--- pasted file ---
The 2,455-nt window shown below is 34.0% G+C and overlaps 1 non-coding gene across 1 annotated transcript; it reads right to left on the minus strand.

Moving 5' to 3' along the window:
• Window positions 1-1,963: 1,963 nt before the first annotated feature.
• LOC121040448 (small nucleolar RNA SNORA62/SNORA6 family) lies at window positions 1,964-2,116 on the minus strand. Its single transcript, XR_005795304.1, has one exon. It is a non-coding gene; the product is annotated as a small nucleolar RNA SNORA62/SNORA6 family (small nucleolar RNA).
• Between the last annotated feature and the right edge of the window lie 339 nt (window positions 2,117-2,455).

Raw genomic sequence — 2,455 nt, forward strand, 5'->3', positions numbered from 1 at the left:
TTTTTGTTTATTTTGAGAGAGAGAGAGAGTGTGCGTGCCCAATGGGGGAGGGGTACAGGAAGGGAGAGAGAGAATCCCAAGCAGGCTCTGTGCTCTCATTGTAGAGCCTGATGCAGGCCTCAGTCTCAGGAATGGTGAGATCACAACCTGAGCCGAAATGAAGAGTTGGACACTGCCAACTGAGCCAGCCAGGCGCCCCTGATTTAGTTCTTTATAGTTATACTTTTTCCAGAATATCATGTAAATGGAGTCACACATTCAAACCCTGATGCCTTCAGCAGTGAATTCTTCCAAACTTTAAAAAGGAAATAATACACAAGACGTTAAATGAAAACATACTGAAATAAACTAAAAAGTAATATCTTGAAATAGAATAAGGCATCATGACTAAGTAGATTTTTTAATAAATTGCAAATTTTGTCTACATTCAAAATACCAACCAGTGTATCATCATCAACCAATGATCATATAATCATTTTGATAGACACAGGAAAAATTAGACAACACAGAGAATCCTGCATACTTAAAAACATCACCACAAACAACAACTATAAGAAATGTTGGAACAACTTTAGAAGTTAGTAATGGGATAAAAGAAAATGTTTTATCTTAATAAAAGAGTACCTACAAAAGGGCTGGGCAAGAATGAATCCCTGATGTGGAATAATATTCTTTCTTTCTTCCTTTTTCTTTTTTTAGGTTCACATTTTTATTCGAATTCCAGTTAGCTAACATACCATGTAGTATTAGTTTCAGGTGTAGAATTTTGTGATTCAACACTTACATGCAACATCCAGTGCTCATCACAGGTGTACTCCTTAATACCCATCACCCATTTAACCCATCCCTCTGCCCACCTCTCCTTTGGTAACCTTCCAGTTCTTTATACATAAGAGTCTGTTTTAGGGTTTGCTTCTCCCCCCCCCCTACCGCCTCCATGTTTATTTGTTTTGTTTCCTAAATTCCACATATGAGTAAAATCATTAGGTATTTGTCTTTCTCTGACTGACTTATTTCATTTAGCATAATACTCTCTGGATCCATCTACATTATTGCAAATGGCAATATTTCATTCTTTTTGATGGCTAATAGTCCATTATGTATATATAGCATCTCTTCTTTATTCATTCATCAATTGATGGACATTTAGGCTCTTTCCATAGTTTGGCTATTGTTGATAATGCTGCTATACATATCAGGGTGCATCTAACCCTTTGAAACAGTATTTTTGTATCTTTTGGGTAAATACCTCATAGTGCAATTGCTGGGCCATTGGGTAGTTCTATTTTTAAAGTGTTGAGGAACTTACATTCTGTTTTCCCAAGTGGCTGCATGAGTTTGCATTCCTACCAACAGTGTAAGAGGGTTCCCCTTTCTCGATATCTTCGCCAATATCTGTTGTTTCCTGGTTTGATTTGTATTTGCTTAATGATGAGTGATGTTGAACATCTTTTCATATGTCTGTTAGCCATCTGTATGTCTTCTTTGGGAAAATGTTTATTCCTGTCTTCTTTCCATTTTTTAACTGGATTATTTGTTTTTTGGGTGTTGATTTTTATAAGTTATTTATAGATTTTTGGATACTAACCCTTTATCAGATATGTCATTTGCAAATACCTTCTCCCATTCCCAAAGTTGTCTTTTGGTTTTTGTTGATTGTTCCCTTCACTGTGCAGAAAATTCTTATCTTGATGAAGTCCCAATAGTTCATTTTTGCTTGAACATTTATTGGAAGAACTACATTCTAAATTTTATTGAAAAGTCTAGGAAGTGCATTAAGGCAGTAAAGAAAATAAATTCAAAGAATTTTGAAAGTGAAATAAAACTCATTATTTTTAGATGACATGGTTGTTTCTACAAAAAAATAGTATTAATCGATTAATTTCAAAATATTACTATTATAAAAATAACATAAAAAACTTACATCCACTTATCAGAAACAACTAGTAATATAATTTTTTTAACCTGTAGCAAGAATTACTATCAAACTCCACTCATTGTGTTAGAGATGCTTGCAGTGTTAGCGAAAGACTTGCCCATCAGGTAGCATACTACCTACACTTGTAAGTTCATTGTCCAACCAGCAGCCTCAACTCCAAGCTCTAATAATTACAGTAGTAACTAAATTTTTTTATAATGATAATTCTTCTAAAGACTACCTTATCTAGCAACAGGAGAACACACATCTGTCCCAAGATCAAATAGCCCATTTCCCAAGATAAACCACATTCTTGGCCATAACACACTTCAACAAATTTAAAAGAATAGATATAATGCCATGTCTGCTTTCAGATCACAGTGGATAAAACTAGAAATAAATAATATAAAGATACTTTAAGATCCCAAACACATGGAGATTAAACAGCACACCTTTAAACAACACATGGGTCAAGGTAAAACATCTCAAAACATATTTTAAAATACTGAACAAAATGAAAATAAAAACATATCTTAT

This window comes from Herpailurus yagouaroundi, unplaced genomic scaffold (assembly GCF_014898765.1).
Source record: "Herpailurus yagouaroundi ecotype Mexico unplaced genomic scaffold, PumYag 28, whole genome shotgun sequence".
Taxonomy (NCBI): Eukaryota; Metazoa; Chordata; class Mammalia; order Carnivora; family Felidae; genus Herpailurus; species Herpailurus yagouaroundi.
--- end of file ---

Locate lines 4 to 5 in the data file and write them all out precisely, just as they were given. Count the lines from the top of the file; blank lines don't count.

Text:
• LOC121040448 (small nucleolar RNA SNORA62/SNORA6 family) lies at window positions 1,964-2,116 on the minus strand. Its single transcript, XR_005795304.1, has one exon. It is a non-coding gene; the product is annotated as a small nucleolar RNA SNORA62/SNORA6 family (small nucleolar RNA).
• Between the last annotated feature and the right edge of the window lie 339 nt (window positions 2,117-2,455).